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Not bad. Not bad at all, England.
For a side that have lost the first Test match in five out of their last six multi-match series, ending day one of this one against Sri Lanka just eight behind the hosts who were bowled out for 135 with eight wickets intact, 2021 might just be a new leaf. Joe Root (66 not out) and Jonny Bairstow (47*), 110 between them, have already ticked off the best third-wicket partnership for England in 11 innings at Galle. Should they continue in similar fashion on Friday, and others follow their lead, they won’t need a second innings.
On a pitch where you historically need to bat sooner rather than later because of how it crumbles, England began their first innings after tea, four-and-a-half hours after Sri Lanka won the toss and elected to bat. Having triumphed here in four days in the 2018 series, they are on course to repeat the trick in three.
But before we get too far ahead, breaking out the bunting and clearing a space for the urn, it’s worth contextualising what we saw on day one. And crediting Sri Lanka for their own demise with a “no patience, just vibes” approach to Test batting. Michael Atherton, who captained England during the ‘90s, described it as one of the worst collective performances he has ever witnessed.
There are some mitigating factors. Confidence is low, fresh from a shellacking in South Africa where they picked up a spate of injuries. They came into Thursday without experienced seamer Suranga Lakmal, allrounder Dhananjaya de Silva and batsman Oshada Fernando. Their XI was further weakened in the morning when captain Dimuth Karunaratne was ruled out with a broken thumb – the only batsman in any kind of form having scored a 10th century just nine days ago.
Not that Dom Bess was complaining. The off-spinner profited handsomely off a succession of blunders like a Tory party donor to claim his second five-wicket haul.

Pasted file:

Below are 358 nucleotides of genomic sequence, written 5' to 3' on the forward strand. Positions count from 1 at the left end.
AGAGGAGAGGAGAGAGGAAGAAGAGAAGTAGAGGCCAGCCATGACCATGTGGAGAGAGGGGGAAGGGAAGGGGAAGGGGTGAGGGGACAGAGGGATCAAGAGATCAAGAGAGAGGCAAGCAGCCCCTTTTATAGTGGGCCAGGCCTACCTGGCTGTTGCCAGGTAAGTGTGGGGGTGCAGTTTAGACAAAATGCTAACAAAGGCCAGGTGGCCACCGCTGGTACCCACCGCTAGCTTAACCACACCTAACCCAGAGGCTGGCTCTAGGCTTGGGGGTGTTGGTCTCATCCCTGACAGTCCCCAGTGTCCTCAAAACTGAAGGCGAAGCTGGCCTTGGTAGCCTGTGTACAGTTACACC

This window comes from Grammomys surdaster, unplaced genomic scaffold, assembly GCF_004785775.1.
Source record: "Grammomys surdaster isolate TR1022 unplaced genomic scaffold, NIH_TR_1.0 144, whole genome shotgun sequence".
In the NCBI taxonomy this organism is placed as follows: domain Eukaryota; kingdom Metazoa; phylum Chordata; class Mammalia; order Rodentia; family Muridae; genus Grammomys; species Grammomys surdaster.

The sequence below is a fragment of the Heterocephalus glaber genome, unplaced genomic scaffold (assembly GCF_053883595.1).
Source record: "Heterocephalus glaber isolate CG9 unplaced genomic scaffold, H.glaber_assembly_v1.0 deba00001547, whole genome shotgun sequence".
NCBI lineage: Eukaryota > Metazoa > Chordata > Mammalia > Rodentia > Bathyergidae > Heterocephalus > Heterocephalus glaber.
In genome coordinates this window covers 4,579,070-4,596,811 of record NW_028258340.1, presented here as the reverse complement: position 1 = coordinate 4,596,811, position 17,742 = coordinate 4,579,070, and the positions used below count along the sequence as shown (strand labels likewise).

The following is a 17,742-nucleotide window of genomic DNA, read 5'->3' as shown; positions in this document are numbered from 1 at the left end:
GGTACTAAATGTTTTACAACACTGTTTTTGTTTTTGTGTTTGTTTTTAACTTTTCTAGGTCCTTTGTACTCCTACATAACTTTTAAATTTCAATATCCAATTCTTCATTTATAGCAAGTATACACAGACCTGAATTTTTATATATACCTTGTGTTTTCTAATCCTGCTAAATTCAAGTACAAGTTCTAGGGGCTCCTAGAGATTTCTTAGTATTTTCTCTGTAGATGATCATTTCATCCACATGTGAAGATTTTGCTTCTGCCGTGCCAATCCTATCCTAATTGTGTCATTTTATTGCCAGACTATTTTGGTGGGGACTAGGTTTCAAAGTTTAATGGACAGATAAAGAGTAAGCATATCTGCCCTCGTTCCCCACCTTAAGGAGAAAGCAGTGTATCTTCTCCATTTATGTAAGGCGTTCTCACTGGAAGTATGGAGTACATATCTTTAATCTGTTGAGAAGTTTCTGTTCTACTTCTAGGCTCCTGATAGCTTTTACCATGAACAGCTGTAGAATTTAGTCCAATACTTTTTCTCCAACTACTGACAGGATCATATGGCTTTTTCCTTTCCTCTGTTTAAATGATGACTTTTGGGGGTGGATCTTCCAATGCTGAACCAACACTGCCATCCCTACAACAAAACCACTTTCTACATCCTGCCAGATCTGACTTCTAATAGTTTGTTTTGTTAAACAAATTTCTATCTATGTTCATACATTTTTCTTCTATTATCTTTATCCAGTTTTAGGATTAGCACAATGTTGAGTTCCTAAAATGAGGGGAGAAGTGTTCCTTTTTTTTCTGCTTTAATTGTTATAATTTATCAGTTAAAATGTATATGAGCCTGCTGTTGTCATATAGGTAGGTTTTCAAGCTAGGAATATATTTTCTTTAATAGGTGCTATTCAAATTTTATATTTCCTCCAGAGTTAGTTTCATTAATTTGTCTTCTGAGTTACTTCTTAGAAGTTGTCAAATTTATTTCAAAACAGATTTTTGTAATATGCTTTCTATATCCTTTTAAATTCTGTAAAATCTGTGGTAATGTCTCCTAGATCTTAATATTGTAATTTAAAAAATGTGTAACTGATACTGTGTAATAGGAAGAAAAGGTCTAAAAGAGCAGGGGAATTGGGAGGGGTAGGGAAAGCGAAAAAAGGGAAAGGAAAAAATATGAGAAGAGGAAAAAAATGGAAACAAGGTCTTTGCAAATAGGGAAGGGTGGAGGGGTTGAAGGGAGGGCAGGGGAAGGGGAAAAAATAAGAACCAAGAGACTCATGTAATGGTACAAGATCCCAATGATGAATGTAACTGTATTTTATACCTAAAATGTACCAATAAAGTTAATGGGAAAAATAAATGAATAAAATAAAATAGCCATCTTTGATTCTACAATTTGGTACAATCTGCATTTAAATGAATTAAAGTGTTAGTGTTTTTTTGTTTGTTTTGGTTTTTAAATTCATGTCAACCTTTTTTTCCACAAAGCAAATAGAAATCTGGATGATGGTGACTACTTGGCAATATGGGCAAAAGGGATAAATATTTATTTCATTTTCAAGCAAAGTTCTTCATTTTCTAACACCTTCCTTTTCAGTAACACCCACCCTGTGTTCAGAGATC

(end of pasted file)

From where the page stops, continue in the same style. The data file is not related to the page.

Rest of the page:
Bowlers swallow the days when things don’t go their way despite their best efforts, hoping cricket’s equilibrium helps them out down the line. And it was hard not to think this was the rainbow for Bess after 10 previous Tests on unhelpful surfaces.
Kusal Perera reverse-swept his second ball into the hands of Root at first slip. Niroshan Dickwella cut a long-hop, the first delivery after drinks, to backward point. Dasun Shanaka slog-swept into the heel of Bairstow for an easy catch to Jos Buttler. Dilruwan Perera was bowled going for an eye-watering drive. Wanindu Hasaranga was bowled going for an eye-bleeding reverse sweep. Just like that, Bess had five for 30. Not only should he get a lottery ticket but, on this form, he could probably win by picking letters.
Beyond the empty stands, with the Fort pristine and green with a smattering of onlookers and fewer flags, this was as typical Galle as you could get. Surface-disturbing turn was on offer as early as the 12th over, along with energy-sapping humidity and heaviness under foot. Conditions that make a seamer’s work arduous and unrewarding. There’s a reason Sri Lanka push for this ground for the opening Test of any series with non-subcontinent opposition. That both matches in this series are taking place here to ensure greater consistency around Covid-19 protocols was supposed to play into their hands.